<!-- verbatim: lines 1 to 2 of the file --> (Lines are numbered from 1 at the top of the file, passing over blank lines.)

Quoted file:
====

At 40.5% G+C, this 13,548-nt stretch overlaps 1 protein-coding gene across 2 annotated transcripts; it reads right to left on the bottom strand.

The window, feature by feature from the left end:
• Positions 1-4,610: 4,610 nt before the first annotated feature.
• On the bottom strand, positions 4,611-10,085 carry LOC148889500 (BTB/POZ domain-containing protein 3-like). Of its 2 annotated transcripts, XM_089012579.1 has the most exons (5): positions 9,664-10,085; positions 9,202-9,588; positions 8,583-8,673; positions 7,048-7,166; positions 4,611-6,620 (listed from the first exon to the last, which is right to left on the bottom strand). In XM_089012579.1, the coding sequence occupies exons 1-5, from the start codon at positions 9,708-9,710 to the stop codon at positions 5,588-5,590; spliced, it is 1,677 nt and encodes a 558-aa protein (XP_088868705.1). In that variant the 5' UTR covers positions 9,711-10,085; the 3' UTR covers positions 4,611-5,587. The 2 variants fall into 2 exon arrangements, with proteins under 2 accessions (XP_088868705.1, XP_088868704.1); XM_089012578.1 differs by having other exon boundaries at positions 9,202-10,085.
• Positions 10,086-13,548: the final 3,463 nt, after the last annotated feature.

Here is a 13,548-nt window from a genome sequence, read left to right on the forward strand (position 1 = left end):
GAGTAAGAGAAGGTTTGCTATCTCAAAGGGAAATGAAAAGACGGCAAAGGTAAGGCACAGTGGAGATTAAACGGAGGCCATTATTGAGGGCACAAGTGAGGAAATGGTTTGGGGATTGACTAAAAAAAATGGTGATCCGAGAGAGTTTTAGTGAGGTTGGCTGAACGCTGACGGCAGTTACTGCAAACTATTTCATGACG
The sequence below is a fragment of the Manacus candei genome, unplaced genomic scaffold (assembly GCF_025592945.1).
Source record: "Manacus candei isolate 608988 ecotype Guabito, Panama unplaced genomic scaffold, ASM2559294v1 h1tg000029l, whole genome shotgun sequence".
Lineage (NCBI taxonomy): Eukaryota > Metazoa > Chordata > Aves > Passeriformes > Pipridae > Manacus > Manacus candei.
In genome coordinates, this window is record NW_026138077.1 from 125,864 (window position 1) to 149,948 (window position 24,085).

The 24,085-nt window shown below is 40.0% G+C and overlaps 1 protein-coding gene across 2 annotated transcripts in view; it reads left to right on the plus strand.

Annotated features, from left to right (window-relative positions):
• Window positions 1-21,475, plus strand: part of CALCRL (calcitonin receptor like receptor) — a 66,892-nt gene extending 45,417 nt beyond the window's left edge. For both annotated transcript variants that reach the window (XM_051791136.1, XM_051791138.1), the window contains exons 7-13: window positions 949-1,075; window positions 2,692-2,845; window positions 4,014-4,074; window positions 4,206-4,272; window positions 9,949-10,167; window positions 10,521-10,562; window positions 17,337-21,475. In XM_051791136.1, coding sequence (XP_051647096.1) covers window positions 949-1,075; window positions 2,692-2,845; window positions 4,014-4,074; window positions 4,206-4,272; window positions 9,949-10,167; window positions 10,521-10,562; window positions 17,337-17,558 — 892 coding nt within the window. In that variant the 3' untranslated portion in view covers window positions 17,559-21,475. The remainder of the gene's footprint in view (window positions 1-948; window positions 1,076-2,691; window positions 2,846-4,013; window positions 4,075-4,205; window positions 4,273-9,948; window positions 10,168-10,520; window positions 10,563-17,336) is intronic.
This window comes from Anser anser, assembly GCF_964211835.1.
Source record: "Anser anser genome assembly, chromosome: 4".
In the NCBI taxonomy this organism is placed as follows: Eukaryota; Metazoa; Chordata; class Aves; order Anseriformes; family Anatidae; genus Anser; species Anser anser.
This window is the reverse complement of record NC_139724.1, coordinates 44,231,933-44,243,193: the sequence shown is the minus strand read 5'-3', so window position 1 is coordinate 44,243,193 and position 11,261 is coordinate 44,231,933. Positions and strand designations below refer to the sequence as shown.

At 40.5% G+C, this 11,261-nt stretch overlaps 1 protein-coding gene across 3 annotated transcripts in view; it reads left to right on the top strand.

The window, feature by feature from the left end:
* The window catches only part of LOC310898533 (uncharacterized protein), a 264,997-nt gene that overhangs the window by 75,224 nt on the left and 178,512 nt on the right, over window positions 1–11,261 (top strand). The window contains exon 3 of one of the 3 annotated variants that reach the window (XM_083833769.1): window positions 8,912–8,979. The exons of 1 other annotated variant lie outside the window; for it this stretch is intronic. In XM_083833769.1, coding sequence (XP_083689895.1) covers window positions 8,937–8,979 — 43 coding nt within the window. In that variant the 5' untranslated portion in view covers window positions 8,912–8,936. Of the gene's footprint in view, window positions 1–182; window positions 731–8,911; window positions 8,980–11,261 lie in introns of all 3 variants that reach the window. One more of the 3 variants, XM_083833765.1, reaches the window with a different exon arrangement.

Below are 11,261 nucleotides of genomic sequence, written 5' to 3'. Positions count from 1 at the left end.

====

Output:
At 40.5% G+C, this 13,548-nt stretch overlaps 1 protein-coding gene across 2 annotated transcripts; it reads right to left on the bottom strand.

The window, feature by feature from the left end: